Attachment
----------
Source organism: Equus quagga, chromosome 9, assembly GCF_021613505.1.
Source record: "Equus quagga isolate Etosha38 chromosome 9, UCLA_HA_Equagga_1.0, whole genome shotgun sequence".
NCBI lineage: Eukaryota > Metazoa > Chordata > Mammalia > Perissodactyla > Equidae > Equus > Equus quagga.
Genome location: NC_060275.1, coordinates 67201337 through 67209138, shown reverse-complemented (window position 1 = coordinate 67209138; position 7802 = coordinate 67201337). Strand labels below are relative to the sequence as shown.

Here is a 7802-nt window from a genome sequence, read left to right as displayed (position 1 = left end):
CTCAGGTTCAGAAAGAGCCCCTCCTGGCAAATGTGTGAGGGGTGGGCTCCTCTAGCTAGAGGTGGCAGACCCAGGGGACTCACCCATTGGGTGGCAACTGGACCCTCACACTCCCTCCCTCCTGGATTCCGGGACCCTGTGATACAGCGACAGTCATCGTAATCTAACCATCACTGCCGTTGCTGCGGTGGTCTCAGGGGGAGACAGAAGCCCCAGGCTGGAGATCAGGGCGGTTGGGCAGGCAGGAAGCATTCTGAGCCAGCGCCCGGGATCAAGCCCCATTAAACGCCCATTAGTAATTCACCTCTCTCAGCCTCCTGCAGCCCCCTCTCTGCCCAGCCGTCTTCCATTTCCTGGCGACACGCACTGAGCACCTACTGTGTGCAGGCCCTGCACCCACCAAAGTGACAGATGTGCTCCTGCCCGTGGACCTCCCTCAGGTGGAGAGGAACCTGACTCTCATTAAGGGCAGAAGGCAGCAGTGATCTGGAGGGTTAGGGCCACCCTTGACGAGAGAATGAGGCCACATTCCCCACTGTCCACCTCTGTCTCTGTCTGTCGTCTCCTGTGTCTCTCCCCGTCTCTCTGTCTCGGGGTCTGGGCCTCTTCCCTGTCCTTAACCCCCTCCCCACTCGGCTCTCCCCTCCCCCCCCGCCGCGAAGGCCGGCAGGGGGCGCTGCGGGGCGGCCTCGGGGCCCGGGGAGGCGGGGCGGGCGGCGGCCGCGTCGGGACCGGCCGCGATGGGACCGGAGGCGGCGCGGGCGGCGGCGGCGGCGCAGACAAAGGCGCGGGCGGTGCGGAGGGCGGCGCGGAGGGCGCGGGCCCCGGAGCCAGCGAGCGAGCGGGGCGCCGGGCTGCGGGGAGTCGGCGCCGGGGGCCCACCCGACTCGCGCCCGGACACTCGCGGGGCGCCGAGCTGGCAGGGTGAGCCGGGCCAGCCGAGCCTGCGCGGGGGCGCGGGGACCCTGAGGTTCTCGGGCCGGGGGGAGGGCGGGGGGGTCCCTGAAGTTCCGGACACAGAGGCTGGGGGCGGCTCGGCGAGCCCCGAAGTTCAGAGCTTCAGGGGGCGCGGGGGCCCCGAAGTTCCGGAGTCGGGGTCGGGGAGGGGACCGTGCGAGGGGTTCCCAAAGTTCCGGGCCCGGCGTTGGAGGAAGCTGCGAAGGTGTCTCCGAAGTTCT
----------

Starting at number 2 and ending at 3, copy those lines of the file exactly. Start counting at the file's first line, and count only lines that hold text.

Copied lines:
Source record: "Equus quagga isolate Etosha38 chromosome 9, UCLA_HA_Equagga_1.0, whole genome shotgun sequence".
NCBI lineage: Eukaryota > Metazoa > Chordata > Mammalia > Perissodactyla > Equidae > Equus > Equus quagga.